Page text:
Is the book worth getting?  I’m not sure.   Kindle makes the purchasing easier (if going by the paperback price the answer is  a definite no).   I’m beginning to suspect this Early Church Fathers Series by Routledge is not as superior as many wannabe scholars say it is.  You get the same text you will find in Schaff or, although the text is admittedly organized better.  The introductory sections are varying.   Brian Daley’s section on Gregory is good, as is Anatolios’s on St Athanasius.  Neither, however, is remarkable to justify the purchasing price.   Neither section really alters one’s perception of the Father (since the people who take the time and money to read these books are already reasonably familiar with said fathers).

As noted earlier, Grant’s intro to Irenaeus does not stand out one way or another.  He covered the basic ground, but did not say anything too different from what you would find in a theological or church history dictionary.  He spent too much time incredulating (forgive the neologism) on Irenaeus’s belief that Christ was 50 years old, and too little time on the actual recapitulatory hermeneutic itself.

Analysis of the Mercersberg Theology

An essay on Phillip Schaff’s ecclesiology that I did a while back.   It touches on some Christological and Eucharistic issues as well.  It needs to be revised and expanded.  I’ll probably do five or six parts here.

“Analysis of the Mercersberg Theology”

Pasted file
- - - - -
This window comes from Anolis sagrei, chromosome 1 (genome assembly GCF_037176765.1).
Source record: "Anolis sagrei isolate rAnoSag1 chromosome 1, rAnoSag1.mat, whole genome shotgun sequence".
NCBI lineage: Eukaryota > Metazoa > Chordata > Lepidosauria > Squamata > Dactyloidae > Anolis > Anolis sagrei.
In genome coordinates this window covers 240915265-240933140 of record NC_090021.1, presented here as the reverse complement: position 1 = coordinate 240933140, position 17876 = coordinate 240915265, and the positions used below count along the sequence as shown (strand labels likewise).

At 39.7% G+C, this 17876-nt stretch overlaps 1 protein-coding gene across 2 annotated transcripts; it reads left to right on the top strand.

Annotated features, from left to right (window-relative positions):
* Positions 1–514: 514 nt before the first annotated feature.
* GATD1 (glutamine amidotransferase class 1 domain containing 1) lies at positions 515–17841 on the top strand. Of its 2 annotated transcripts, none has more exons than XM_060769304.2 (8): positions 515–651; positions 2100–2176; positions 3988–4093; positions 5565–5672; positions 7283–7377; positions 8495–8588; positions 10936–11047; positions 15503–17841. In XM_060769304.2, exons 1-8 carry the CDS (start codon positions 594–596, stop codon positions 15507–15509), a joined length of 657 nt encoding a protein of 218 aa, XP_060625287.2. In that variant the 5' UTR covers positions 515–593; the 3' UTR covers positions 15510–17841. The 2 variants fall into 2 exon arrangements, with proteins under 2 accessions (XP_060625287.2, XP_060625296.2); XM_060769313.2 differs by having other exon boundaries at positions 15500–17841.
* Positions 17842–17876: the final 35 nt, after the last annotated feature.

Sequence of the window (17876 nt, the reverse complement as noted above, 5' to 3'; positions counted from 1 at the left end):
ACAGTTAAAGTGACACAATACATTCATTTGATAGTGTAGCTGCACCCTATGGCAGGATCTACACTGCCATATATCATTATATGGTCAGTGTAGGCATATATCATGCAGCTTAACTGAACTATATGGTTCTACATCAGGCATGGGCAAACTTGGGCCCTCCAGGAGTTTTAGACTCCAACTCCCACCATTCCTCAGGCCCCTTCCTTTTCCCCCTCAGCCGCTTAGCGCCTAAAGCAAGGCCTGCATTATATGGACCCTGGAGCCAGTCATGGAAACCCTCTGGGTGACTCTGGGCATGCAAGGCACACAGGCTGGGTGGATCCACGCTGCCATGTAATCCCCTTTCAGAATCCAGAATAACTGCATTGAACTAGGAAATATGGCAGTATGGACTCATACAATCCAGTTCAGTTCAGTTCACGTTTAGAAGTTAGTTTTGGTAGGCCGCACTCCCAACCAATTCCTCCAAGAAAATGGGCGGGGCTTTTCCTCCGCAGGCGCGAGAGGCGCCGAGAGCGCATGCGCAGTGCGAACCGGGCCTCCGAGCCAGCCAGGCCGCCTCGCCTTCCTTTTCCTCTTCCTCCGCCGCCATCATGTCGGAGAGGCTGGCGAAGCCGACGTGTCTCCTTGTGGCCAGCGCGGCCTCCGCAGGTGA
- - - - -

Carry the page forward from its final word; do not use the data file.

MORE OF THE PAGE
I come not to bury Schaff but to praise him.  Such should be the mindset of those Christians who disagree with the Mercersberg Theology.  It is limited and inadequate at its best and likely heterodox at its worst.   However, it represents a particularly fine analysis of European and American Protestantism up to the 19th century.   Philip Schaff and John Williamson Nevin correctly identified many weaknesses within Protestantism and attempted a systematic reconstruction of the Protestant project with a particular emphasis upon the theology of John Calvin and a hope to return to the ancient faith of the Church.


Did Schaff and Nevin return to the ancient church?  The simplest answer is no.[i] Yet a simple “no” does not do justice to their work.  One should first identify their goals, state their arguments, and compare the conclusions to the Fathers and Councils of the Church.   The reader can decide if Schaff and Nevin were successful.

In order not to unnecessarily bias the reader, I should outline my own theological and ecclesiastical convictions.  Whatever else the future may hold, the author is currently a member of a conservative Presbyterian denomination.  Therefore, the following essay should not be read as a rebellious “slam” against the Reformed church.   While the author is sympathetic to the Orthodox Church, and many of his conclusions have been formed by reading the Orthodox fathers, both ancient and recent, the following essay should not be read as a defense of Eastern Orthodoxy, for the criticisms of Protestantism found below have been made by many Evangelical theologians, not least of which the Mercersberg theologians.   If Orthodox and Roman Catholic readers find the following essay helpful in understanding a certain moment in American religious history, well and good.

Finally, Protestants should not feel anxious, threatened, or angry by the following remarks.  This is done in a spirit of charity to my fellow Protestant brethren.  If one is seeking the truth, as we all are, and one has weak arguments, one should welcome correction, and I trust by the grace of God I, too, would respond in a grateful manner.   In responding to the Mercersberg theologians, I am responding to what I deem to be the best defenses of Reformed Protestantism.  If one is going to critique a position, charity and fairness demand that one critique the best possible arguments; I believe Schaff and Nevin Provide these arguments.[ii]

A More Reformed Hegel?